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Why ‘subject to contract’ is key in avoiding a binding agreement

The recent case of Newbury v Sun Microsystems should serve as a warning for employers to use the words ‘subject to contract’ in settlement negotiations to avoid a binding agreement where it was not intended. The party must also make clear from the outset that they require the execution of a formal contract to avoid them being contractually liable for any offer made.

In this case, settlement negotiations were initiated by Sun Microsystem’s legal representatives. They offered Mr Newbury a sum and stated that the terms of the offer reflected their final position. The letter read as follows:

“Our client is willing to settle the entire proceedings by paying the Claimant within 14 days of accepting this offer, the sum of £601,464.98 (the “Settlement Sum”) inclusive of interest by way of damages, by means of an electronic transfer into his nominated bank account, in full and final settlement of the Claim and counter-claim plus the sum of £180,000 in relation to his legal costs, such settlement to be recorded in a suitably worded agreement.”

Mr Newbury’s legal representatives responded that same day, marked “without prejudice save as to costs”. In the letter, they accepted the terms of settlement and stated that they would “forward a draft agreement for your approval” the next day.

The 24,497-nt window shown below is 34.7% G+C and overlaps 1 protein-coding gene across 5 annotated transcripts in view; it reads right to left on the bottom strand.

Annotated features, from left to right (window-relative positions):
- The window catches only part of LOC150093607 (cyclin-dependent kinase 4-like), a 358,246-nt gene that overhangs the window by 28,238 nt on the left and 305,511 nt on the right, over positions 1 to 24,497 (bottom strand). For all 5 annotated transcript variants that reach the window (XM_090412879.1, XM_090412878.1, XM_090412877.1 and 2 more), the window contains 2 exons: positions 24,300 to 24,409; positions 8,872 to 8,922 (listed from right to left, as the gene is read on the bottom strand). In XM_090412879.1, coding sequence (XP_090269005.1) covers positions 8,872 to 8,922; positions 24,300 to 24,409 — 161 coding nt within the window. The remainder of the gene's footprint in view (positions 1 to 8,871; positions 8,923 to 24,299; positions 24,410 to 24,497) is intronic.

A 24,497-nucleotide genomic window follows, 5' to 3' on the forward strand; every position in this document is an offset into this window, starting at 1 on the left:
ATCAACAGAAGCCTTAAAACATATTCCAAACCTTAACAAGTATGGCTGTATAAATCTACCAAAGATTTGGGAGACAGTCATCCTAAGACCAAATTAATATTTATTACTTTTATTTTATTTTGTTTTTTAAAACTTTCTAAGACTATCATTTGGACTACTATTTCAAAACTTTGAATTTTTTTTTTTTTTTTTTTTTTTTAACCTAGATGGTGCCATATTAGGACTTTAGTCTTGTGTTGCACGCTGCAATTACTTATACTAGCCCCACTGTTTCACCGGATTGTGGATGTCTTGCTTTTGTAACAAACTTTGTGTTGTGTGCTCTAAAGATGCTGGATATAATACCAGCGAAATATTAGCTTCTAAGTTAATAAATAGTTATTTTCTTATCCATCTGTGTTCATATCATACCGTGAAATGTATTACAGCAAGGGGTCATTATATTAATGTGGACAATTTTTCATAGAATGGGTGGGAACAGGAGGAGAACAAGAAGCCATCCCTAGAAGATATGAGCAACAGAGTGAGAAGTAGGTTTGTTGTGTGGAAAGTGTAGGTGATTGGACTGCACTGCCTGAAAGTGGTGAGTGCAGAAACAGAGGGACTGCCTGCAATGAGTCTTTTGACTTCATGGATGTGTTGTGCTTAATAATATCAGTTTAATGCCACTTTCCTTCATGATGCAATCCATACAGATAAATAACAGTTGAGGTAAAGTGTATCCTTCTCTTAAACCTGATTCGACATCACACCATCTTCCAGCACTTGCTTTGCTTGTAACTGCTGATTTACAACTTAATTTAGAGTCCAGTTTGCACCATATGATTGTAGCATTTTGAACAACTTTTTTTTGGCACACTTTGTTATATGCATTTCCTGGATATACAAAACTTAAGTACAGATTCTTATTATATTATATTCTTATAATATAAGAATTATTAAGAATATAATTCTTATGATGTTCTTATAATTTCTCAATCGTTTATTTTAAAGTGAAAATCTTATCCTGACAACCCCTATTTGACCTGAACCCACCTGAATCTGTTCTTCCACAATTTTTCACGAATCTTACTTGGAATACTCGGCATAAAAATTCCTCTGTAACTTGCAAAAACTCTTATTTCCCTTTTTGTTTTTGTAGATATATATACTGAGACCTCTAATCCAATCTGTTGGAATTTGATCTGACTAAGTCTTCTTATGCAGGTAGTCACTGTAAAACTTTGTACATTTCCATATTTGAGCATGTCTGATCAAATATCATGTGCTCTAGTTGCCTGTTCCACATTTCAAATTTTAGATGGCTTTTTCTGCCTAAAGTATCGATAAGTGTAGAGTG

Unfortunately for Sun Microsystems, a dispute then arose regarding the draft agreement and neither party could agree on the following points: confidentiality, income tax and national insurance contributions and the date for payment. Mr Newbury therefore applied to the court on the grounds that a binding settlement agreement had already been reached on the terms set out in the original offer letter (as set out above).

The High Court held that if the employer had wished to carry out further negotiations with the other party then the term, ‘subject to contract,’ should have been included in the proposed settlement letter.

Sun Microsystem’s solicitors stated in this letter, ‘settlement to be recorded in a suitably worded agreement.’ The High Court held, however, that ‘such settlement’ referred to a ‘record of terms of settlement’ between the parties. If the letter had made reference to ‘subject to contract,’ then it would have been clear that the employer wished to carry out further negotiations and the letter would not have been binding until a formal contract had been established.

This highlights that it is vital to make it absolutely clear that any offer is subject to entering into a legally binding agreement. The inclusion of the term ‘subject to contract’ should be used if parties wish to negotiate terms. The terminology used must be clear and concise, setting out that the party wishes to establish a formal contract before any contractual liability will be applicable.

Once an offer has been accepted, it will be too late to subsequently negotiate.

 

 

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Legal news, views, trends and tools for HR Professionals. Stay ahead. Go further